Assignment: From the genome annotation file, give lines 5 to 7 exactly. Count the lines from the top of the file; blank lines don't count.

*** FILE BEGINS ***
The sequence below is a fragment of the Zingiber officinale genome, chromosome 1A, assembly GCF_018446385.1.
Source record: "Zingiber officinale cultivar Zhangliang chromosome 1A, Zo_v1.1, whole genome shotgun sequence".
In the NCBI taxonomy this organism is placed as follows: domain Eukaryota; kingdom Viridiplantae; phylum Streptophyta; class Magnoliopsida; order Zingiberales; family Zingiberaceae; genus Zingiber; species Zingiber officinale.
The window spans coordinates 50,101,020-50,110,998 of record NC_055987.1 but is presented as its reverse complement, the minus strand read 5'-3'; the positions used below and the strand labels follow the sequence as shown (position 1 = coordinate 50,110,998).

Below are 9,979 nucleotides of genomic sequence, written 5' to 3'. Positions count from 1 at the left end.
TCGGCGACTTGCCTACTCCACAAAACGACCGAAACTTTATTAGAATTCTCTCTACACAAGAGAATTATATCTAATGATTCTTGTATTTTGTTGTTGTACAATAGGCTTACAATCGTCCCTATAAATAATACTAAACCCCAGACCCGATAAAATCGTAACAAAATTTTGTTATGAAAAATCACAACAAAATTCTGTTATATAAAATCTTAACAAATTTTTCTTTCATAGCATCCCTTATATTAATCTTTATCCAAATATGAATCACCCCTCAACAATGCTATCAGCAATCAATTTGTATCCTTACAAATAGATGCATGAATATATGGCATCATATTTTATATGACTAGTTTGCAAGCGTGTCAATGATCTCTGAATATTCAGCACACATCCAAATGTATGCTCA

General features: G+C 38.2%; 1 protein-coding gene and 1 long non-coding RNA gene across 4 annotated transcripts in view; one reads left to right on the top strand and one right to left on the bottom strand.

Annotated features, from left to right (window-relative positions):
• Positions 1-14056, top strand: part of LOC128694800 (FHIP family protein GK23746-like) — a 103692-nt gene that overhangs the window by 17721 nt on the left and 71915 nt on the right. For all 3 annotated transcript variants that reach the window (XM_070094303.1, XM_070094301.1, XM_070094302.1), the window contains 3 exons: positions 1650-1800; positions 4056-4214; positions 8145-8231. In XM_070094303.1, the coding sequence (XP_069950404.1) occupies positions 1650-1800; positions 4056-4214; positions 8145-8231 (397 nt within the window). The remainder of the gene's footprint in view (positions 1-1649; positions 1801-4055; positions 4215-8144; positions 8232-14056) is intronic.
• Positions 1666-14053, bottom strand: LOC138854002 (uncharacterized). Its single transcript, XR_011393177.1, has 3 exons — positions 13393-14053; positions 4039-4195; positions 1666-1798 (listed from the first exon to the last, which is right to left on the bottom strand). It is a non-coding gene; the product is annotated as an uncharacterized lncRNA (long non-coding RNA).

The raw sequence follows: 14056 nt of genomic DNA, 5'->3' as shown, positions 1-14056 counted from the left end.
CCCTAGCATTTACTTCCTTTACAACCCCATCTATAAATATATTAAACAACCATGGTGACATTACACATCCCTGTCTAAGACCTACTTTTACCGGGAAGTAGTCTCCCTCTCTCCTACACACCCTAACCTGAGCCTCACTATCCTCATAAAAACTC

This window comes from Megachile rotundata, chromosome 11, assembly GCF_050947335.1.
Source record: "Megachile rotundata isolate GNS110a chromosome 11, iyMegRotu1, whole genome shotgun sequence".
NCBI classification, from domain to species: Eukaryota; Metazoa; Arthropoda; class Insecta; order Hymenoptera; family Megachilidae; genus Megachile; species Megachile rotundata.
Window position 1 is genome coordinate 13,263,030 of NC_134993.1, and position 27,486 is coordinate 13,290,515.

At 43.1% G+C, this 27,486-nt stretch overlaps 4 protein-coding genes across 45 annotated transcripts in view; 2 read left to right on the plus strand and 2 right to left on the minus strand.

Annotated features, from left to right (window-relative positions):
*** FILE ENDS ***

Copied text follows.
Below are 9,979 nucleotides of genomic sequence, written 5' to 3'. Positions count from 1 at the left end.
TCGGCGACTTGCCTACTCCACAAAACGACCGAAACTTTATTAGAATTCTCTCTACACAAGAGAATTATATCTAATGATTCTTGTATTTTGTTGTTGTACAATAGGCTTACAATCGTCCCTATAAATAATACTAAACCCCAGACCCGATAAAATCGTAACAAAATTTTGTTATGAAAAATCACAACAAAATTCTGTTATATAAAATCTTAACAAATTTTTCTTTCATAGCATCCCTTATATTAATCTTTATCCAAATATGAATCACCCCTCAACAATGCTATCAGCAATCAATTTGTATCCTTACAAATAGATGCATGAATATATGGCATCATATTTTATATGACTAGTTTGCAAGCGTGTCAATGATCTCTGAATATTCAGCACACATCCAAATGTATGCTCA

General features: G+C 38.2%; 1 protein-coding gene and 1 long non-coding RNA gene across 4 annotated transcripts in view; one reads left to right on the top strand and one right to left on the bottom strand.